How to measure elapsed time under Windows?

Grant Edwards invalid at invalid.invalid
Tue Feb 9 20:04:01 CET 2010


On 2010-02-09, Jean-Michel Pichavant <jeanmichel at sequans.com> wrote:
> Grant Edwards wrote:
>> What's the correct way to measure small periods of elapsed
>> time.  I've always used time.clock() in the past:
>>
>>    start = time.clock()
>>    [stuff being timed]
>>    stop  = time.clock()
>>
>>    delta = stop-start
>>
>> However on multi-processor machines that doesn't work.
>> Sometimes I get negative values for delta.  According to
>> google, this is due to a bug in Windows that causes the value
>> of time.clock() to be different depending on which core in a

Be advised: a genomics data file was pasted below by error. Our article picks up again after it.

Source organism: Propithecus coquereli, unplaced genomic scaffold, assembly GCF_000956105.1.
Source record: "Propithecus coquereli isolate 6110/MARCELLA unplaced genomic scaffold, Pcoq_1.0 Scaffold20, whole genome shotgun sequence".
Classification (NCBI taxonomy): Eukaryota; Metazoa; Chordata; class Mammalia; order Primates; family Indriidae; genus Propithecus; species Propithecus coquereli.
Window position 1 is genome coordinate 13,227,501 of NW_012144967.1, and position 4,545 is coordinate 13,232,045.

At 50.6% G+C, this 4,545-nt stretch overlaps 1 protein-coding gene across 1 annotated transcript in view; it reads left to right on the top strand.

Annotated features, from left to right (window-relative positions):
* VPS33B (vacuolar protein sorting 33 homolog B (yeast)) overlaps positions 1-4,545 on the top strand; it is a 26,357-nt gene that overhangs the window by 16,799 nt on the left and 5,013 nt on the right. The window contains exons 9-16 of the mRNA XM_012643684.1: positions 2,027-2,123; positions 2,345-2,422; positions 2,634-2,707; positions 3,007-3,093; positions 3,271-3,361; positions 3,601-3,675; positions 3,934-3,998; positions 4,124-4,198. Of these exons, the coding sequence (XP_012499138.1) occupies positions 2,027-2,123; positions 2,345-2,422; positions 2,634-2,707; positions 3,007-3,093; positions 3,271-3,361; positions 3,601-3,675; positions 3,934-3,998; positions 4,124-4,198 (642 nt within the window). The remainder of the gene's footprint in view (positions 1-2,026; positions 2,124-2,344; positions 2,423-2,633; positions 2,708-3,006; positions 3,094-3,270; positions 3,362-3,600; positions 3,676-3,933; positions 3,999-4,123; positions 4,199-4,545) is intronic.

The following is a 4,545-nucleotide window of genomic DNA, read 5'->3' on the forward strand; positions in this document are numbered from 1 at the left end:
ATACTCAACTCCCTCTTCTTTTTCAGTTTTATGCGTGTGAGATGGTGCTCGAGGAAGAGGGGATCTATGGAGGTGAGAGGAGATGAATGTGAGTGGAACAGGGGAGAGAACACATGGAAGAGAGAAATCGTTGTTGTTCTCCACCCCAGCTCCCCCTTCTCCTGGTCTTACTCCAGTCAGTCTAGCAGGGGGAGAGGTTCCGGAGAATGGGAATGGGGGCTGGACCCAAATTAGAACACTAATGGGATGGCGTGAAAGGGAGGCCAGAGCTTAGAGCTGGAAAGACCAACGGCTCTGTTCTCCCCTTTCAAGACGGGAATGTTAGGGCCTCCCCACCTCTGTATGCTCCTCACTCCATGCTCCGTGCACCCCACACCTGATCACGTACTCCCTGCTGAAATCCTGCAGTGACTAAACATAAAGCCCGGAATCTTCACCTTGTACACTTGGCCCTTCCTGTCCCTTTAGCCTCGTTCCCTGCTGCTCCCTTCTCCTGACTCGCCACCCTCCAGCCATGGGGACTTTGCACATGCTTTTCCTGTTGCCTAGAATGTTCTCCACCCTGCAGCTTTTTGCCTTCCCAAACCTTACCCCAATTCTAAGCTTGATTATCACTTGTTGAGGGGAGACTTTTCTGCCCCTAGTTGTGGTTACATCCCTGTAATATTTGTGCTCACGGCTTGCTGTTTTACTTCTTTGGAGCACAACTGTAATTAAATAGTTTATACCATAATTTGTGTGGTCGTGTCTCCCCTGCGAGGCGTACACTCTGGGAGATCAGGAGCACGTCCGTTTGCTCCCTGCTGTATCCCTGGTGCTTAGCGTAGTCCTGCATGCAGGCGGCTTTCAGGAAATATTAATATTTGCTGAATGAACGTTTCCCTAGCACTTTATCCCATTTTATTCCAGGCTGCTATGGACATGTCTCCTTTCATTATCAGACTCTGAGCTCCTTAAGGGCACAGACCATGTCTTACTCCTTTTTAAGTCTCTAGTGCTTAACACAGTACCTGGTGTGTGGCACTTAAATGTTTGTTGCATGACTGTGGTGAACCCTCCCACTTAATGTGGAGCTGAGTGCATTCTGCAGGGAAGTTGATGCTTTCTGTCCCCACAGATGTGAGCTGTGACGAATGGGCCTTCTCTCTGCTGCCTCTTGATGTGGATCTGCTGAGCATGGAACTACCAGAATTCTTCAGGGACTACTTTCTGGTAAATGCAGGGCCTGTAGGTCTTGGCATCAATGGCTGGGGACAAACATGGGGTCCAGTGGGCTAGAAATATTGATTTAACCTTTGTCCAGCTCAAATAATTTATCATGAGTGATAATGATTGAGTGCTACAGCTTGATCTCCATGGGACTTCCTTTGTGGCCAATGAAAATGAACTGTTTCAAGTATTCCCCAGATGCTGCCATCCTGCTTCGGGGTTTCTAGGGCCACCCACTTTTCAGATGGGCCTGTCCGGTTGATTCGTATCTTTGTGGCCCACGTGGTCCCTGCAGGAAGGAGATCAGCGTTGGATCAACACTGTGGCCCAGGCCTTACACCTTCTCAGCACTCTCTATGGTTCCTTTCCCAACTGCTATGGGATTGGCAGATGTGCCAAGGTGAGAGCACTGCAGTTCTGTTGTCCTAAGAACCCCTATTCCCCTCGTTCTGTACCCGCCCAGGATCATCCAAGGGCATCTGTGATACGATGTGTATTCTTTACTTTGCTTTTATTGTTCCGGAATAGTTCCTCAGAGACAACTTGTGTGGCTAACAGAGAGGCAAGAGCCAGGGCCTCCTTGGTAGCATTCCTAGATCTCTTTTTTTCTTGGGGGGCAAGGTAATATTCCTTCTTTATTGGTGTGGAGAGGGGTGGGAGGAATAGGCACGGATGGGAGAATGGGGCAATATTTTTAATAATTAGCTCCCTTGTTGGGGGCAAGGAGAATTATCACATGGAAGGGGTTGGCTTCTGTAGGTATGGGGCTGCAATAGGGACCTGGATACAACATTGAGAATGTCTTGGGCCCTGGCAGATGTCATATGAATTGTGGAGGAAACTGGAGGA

>> multi-core CPU you happen to be on.   [insert appropriate
>> MS-bashing here]
>>
>> Is there another way to measure small periods of elapsed time
>> (say in the 1-10ms range)?
>>
>> Is there a way to lock the python process to a single core so
>> that time.clock() works right?
>>
>>   
>
> Did you try with the datetime module ?

No.  What mechanism does it use to get the current date/time?

> import datetime
> t0 = datetime.datetime.now()
> t1 = t0 - datetime.datetime.now()
> t1.microseconds
> Out[4]: 644114

That looks very broken to me.  I need to measure stuff in the
1-20ms range, and the smallest value you can measure using the
method above appears to be 640ms.  Thats almost 2/3 of a second.

-- 
Grant Edwards                   grante             Yow! If our behavior is
                                  at               strict, we do not need fun!
                               visi.com            



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